'No political theatre', says the leading man
"I hope that this isn't political theatre where we're just playing to the cameras and criticising each other, but instead are actually trying to solve the problem," said President Obama.
Perhaps it was a vain hope in a situation where 41 politicians from opposing parties are together in a room. He says he's exploring whether they can bridge the gap between them.
So far, it has been largely good-tempered, and there has been a real debate with people interrupting the president and challenging his assumptions.
Many had their own emotional stories. The president's was about his mother:
"My mother, who was self-employed, didn't have reliable healthcare, and she died of ovarian cancer. And there's probably nothing that modern medicine could have done about that. It was caught late, and that's a hard cancer to diagnose. But I do remember the last six months of her life - insurance companies threatening that they would not reimburse her for her costs, and her having to be on the phone in the hospital room arguing with insurance companies when what she should have been doing is spending time with her family. I do remember that."
Senator Lamar Alexander from Tennessee opened for the Republicans, saying the American people had rejected the current plans. He wanted the president to start over with a new bill focussing on reducing the costs of healthcare to the government:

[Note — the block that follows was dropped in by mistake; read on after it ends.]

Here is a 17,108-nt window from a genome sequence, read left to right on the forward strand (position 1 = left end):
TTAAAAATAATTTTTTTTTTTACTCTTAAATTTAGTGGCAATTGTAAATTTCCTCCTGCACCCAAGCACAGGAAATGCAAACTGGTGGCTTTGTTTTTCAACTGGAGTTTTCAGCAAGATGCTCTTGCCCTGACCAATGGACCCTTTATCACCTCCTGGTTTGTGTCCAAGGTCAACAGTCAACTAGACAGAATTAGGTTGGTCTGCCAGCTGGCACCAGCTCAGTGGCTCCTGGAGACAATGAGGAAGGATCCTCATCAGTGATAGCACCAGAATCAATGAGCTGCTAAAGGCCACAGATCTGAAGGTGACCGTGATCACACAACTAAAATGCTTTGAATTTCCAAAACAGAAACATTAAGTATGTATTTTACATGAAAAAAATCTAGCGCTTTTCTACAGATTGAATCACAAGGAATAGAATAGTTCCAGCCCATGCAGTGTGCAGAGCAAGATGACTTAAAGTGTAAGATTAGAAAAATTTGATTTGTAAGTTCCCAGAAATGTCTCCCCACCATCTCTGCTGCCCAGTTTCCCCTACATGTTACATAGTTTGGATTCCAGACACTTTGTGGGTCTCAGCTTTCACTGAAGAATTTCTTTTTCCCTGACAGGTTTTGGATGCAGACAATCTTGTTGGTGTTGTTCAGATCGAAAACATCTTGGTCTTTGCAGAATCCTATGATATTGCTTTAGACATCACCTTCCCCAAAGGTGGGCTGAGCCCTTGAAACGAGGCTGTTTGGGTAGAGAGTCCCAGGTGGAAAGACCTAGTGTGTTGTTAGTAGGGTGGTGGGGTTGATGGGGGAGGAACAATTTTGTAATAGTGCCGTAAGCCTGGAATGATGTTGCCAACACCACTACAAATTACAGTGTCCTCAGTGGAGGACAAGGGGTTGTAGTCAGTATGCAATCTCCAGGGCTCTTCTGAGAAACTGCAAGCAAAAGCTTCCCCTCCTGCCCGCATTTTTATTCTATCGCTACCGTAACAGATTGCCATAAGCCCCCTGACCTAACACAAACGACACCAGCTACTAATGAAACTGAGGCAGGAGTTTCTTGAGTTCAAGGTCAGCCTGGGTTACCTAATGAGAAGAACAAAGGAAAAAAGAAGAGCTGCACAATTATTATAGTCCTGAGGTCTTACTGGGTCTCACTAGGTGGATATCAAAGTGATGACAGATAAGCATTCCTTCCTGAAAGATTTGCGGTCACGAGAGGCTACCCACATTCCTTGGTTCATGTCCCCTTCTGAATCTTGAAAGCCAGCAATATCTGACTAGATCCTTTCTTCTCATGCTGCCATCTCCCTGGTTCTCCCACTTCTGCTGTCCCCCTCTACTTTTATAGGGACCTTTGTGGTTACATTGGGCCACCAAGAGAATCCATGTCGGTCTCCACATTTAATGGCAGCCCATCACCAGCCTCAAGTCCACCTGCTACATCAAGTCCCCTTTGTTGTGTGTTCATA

"I was trying to think about if there were any kind of event that this could be compared with, and I was thinking of the Detroit Auto Show, that you'd invited us out to watch you unveil the latest model that you and your engineers had created and asked us to help sell it to the American people. And we go and you do that and we look at it and we say, that's the same model we saw last year, and we didn't like it and neither did they because we don't think it gets us where we need to go, and we can't afford it. So as they also say in Detroit, again, we think we have a better idea."
He warned that the Democrats should not use a method called budget reconciliation to push this through the Senate "like a freight train".
"Resist jamming it though in a partisan way," he said. The president replied that now was not the time to get into what would happen if the meeting failed, but reconciliation had been used 21 times in recent political history.
The key to the outcome may be the way the president is chairing this, firmly, making notes, trying to drag the Republicans into a concrete debate on detailed issues.
So far, he is succeeding. Rather curiously he is framed by a sprig of ivy and its shadow, part of a trompe l'oeil painting in the garden room of Blair House.
Pres Obama's task is just about as daunting. Indeed, the Republicans in the room are likely, like Robert E Lee, to decide they would rather fight for the other side. Gen Lee's eventual surrender after a long hard fight ended the civil war. But this president is far from certain of such a victory.